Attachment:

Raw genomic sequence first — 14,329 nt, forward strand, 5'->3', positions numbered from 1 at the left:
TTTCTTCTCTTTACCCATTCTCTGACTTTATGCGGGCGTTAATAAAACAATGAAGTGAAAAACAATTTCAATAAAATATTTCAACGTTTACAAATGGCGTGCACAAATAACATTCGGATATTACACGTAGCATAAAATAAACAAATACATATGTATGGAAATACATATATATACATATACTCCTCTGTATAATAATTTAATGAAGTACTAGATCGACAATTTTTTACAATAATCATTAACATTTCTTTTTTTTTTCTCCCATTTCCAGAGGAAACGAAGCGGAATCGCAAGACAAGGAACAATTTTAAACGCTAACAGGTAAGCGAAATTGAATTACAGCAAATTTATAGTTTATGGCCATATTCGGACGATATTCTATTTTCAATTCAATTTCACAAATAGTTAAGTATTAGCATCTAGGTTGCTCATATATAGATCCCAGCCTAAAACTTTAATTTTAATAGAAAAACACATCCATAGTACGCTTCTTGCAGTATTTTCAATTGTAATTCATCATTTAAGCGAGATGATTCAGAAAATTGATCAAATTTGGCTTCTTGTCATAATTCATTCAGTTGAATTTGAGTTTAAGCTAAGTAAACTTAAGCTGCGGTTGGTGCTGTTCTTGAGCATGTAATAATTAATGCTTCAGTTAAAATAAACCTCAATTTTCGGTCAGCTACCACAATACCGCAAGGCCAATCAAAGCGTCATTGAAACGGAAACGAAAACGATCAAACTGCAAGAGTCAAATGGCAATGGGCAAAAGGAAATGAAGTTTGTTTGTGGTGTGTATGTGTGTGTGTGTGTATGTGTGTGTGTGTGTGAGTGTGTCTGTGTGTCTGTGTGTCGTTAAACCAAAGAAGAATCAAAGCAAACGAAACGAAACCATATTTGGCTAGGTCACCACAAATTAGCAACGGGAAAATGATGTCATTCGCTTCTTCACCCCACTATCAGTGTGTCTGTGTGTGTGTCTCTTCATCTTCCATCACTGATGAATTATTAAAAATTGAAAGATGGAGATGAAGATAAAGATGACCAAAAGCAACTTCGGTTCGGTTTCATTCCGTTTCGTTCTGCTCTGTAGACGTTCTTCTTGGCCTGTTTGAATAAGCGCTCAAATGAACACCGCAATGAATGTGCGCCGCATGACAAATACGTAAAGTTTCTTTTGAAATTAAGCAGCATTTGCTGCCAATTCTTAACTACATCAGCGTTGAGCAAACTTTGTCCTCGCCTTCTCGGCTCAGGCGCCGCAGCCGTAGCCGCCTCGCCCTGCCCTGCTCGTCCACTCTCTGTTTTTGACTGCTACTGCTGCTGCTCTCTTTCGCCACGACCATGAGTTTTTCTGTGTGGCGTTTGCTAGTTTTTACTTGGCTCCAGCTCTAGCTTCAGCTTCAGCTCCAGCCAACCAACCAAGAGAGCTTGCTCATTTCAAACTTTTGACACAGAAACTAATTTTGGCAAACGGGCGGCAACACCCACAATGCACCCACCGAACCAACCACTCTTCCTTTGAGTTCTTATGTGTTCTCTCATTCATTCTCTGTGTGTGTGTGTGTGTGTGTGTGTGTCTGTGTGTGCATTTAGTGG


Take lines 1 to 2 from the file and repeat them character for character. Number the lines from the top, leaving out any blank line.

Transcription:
Raw genomic sequence first — 14,329 nt, forward strand, 5'->3', positions numbered from 1 at the left:
TTTCTTCTCTTTACCCATTCTCTGACTTTATGCGGGCGTTAATAAAACAATGAAGTGAAAAACAATTTCAATAAAATATTTCAACGTTTACAAATGGCGTGCACAAATAACATTCGGATATTACACGTAGCATAAAATAAACAAATACATATGTATGGAAATACATATATATACATATACTCCTCTGTATAATAATTTAATGAAGTACTAGATCGACAATTTTTTACAATAATCATTAACATTTCTTTTTTTTTTCTCCCATTTCCAGAGGAAACGAAGCGGAATCGCAAGACAAGGAACAATTTTAAACGCTAACAGGTAAGCGAAATTGAATTACAGCAAATTTATAGTTTATGGCCATATTCGGACGATATTCTATTTTCAATTCAATTTCACAAATAGTTAAGTATTAGCATCTAGGTTGCTCATATATAGATCCCAGCCTAAAACTTTAATTTTAATAGAAAAACACATCCATAGTACGCTTCTTGCAGTATTTTCAATTGTAATTCATCATTTAAGCGAGATGATTCAGAAAATTGATCAAATTTGGCTTCTTGTCATAATTCATTCAGTTGAATTTGAGTTTAAGCTAAGTAAACTTAAGCTGCGGTTGGTGCTGTTCTTGAGCATGTAATAATTAATGCTTCAGTTAAAATAAACCTCAATTTTCGGTCAGCTACCACAATACCGCAAGGCCAATCAAAGCGTCATTGAAACGGAAACGAAAACGATCAAACTGCAAGAGTCAAATGGCAATGGGCAAAAGGAAATGAAGTTTGTTTGTGGTGTGTATGTGTGTGTGTGTGTATGTGTGTGTGTGTGTGAGTGTGTCTGTGTGTCTGTGTGTCGTTAAACCAAAGAAGAATCAAAGCAAACGAAACGAAACCATATTTGGCTAGGTCACCACAAATTAGCAACGGGAAAATGATGTCATTCGCTTCTTCACCCCACTATCAGTGTGTCTGTGTGTGTGTCTCTTCATCTTCCATCACTGATGAATTATTAAAAATTGAAAGATGGAGATGAAGATAAAGATGACCAAAAGCAACTTCGGTTCGGTTTCATTCCGTTTCGTTCTGCTCTGTAGACGTTCTTCTTGGCCTGTTTGAATAAGCGCTCAAATGAACACCGCAATGAATGTGCGCCGCATGACAAATACGTAAAGTTTCTTTTGAAATTAAGCAGCATTTGCTGCCAATTCTTAACTACATCAGCGTTGAGCAAACTTTGTCCTCGCCTTCTCGGCTCAGGCGCCGCAGCCGTAGCCGCCTCGCCCTGCCCTGCTCGTCCACTCTCTGTTTTTGACTGCTACTGCTGCTGCTCTCTTTCGCCACGACCATGAGTTTTTCTGTGTGGCGTTTGCTAGTTTTTACTTGGCTCCAGCTCTAGCTTCAGCTTCAGCTCCAGCCAACCAACCAAGAGAGCTTGCTCATTTCAAACTTTTGACACAGAAACTAATTTTGGCAAACGGGCGGCAACACCCACAATGCACCCACCGAACCAACCACTCTTCCTTTGAGTTCTTATGTGTTCTCTCATTCATTCTCTGTGTGTGTGTGTGTGTGTGTGTGTGTCTGTGTGTGCATTTAGTGG